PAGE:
The diceman cometh

26th March 2004 at 00:00
Journalists may find experimental music an easy target for ridicule, but a recent John Cage event proved that musicians and students find insight and pleasure in the philosophy of an innovative composer. Helen Lowe reports

Chance can be a fine thing, and the Youth Orchestra of Hammersmith and Fulham exploited it to the full during the BBC Symphony Orchestra's John Cage Uncaged weekend at London's Barbican Centre in January. Their own Cage-inspired piece, "Snapline Variations", was improvised to accompany visual artworks being created simultaneously by GCSE art students from Lady Margaret School in Parsons Green. The performance was part of the weekend's "MusiCircus", itself an expression of Cage's revolutionary ideas about music, involving more than 300 performers, individually or in groups, in simultaneous performances of a whole range of musical genres at various stations throughout the Barbican building.

The MusiCircus also used Cage's fascination for chance sounds and events, and his interest in collaboration between musicians, dancers and visual artists. During the 45-minute event, the audience strolled around, listening - or not - to each performance.

The chance operations were determined by throws of the dice - actions that ranged from putting on a mask to offering fizzy "flying saucer" sweets to the audience. The length of time for each action was also determined by throws of the dice, and the many levels of dice-throwing meant there were millions of different elements of chance. As 14-year-old artist Jenny Ulrick says: "The chance aspect was fun, yet made it harder to create a really tight performance. I enjoyed doing performance art, rather than the traditional things we usually do in art."

For most members of the youth orchestra, this was their first experience of experimental music, and there was general agreement that it widened their idea of what music is. Recorder player Brittany Glossop, aged 15, of Shene International School, says she is now "more likely to listen to experimental pieces, because I have been taught how to listen and interpret them".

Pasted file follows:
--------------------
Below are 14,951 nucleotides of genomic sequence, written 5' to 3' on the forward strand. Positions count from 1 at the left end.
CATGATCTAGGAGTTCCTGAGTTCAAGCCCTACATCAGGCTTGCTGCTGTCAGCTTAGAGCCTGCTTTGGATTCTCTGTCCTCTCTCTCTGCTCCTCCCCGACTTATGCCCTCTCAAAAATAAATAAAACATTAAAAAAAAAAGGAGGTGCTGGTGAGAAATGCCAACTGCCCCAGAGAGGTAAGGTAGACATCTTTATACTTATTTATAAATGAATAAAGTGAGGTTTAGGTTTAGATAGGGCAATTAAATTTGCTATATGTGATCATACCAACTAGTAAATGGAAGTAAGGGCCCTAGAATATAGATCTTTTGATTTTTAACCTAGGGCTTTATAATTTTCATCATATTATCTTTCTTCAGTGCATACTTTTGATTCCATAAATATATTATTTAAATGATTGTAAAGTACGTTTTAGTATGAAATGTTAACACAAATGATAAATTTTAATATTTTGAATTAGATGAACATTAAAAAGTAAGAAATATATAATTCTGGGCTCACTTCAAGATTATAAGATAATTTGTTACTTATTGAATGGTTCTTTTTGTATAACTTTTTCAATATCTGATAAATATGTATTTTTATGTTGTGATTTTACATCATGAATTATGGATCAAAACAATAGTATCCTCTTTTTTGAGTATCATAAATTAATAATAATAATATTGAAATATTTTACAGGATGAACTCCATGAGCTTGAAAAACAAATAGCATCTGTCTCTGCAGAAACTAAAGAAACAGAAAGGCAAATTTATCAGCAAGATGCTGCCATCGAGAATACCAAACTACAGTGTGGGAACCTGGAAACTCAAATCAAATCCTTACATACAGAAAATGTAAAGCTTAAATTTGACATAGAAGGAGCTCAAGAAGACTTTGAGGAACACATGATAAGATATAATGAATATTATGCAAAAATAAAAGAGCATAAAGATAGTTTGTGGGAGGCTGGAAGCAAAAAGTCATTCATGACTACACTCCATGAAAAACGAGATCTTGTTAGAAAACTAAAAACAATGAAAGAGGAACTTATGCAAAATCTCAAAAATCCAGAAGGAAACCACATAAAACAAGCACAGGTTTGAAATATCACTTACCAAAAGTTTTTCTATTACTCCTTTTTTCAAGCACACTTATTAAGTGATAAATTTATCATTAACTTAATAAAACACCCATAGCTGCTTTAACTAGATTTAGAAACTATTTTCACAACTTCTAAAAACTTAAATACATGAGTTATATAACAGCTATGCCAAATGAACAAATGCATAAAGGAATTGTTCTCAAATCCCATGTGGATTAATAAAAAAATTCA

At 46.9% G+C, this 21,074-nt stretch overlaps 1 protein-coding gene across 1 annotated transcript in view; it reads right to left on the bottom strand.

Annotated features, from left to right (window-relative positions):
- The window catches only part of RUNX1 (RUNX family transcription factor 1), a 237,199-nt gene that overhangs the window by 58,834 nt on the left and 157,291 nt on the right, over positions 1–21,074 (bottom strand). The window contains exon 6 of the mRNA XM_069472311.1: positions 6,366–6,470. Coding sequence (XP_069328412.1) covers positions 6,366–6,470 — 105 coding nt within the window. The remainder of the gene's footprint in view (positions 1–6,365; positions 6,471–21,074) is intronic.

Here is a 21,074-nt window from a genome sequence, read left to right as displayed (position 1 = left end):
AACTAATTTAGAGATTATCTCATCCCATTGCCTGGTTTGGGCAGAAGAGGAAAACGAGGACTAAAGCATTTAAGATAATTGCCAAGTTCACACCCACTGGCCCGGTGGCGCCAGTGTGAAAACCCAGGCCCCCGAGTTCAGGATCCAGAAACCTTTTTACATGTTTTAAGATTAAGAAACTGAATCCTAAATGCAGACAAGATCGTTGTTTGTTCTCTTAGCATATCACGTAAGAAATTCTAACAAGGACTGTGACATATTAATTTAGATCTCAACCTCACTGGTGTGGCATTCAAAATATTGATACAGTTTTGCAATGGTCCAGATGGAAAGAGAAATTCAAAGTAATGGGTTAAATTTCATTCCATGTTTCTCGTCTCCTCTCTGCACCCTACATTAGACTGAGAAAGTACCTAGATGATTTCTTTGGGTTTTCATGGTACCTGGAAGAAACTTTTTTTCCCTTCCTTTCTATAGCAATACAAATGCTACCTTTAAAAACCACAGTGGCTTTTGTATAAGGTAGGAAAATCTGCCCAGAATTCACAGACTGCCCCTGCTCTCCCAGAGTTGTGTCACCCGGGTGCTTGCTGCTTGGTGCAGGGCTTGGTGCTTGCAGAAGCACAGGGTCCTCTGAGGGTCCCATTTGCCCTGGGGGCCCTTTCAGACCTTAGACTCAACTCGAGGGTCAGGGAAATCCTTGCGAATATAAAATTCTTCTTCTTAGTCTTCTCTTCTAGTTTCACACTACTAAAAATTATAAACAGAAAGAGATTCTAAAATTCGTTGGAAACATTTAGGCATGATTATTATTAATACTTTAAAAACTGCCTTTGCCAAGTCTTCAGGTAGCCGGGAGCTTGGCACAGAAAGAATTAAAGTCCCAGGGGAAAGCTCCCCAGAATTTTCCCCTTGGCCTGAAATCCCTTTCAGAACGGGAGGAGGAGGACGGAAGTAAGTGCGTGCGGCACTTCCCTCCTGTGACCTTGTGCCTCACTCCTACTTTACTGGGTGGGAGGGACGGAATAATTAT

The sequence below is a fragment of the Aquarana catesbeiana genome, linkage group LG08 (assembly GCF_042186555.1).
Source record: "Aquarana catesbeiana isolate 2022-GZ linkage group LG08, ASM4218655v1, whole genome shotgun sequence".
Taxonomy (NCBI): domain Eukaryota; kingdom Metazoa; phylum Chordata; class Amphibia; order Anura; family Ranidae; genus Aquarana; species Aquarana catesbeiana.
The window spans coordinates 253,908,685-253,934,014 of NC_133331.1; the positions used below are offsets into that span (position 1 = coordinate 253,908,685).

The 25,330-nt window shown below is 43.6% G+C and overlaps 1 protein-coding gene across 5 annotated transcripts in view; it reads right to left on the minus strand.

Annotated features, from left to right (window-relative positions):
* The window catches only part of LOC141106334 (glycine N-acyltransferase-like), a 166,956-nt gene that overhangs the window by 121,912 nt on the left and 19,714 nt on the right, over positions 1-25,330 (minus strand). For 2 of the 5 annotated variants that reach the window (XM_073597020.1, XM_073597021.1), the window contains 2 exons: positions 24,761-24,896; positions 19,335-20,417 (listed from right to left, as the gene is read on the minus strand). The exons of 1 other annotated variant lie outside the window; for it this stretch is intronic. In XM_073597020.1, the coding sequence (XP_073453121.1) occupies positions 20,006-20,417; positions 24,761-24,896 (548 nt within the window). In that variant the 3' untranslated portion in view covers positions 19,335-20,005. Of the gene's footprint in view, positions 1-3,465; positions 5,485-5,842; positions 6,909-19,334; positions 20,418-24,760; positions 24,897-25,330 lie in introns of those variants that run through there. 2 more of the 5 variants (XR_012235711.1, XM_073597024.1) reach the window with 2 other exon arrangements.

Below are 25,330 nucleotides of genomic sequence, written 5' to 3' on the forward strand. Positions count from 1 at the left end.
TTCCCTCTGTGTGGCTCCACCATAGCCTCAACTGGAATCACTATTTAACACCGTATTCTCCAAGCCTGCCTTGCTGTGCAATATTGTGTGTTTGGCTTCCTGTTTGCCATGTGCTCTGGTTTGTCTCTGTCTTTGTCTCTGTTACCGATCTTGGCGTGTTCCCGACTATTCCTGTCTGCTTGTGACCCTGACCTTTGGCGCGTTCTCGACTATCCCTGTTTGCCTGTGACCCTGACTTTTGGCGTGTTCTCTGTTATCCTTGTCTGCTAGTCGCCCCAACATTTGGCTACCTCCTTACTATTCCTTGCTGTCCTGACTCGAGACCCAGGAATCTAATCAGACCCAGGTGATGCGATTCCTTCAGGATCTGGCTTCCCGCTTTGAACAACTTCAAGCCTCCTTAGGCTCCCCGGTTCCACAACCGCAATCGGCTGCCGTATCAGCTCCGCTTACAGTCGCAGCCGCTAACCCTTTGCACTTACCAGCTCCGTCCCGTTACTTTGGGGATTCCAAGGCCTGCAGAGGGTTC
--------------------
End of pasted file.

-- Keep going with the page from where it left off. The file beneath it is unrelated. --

Improvising was also a challenge for most of the performers. "I learnt to relax and go with the flow. That is something I greatly benefit from," says 16-year-old Henrietta Haspeslagh, of Godolphin and Latymer School. And percussionist Michael Wells, aged 15, of St Benedict's School says: "For me as a drummer, the whole piece was really fun."

John Cage (1912-1992) was famous for his inventiveness, creating countless ways of making sounds and persuading audiences to listen. In what could be thought of as a summary of his philosophy, he said: "I can't understand why people are frightened of new ideas. I'm frightened of the old ones."

"Snapline Variations" is an exciting combination of art and sound, of composed and improvised music, and of episodes of Cage's famous "silences", with the performers, statue-like, holding their positions at the conductor's command. Another of Cage's innovations was to use children's toys as musical instruments. The students responded to this idea by bringing all sorts of sounds into their performance - among their favourites was a singing dog in its basket.

The project was part of a long-term partnership between the BBC Symphony Orchestra, Hammersmith and Fulham Music Service, local schools and the community. "This has been an exciting opportunity for professional musicians from the BBC to work alongside musicians from our local community," says Lincoln Abbotts, learning manager for the BBC Symphony Orchestra. "Musicians taking part have had the chance to broaden their musical knowledge and experiences as our players adapt their skills to engage and reach out to new audiences." The initiative is part of a nationwide programme in which the BBC's six performing groups are developing their own outreach activities.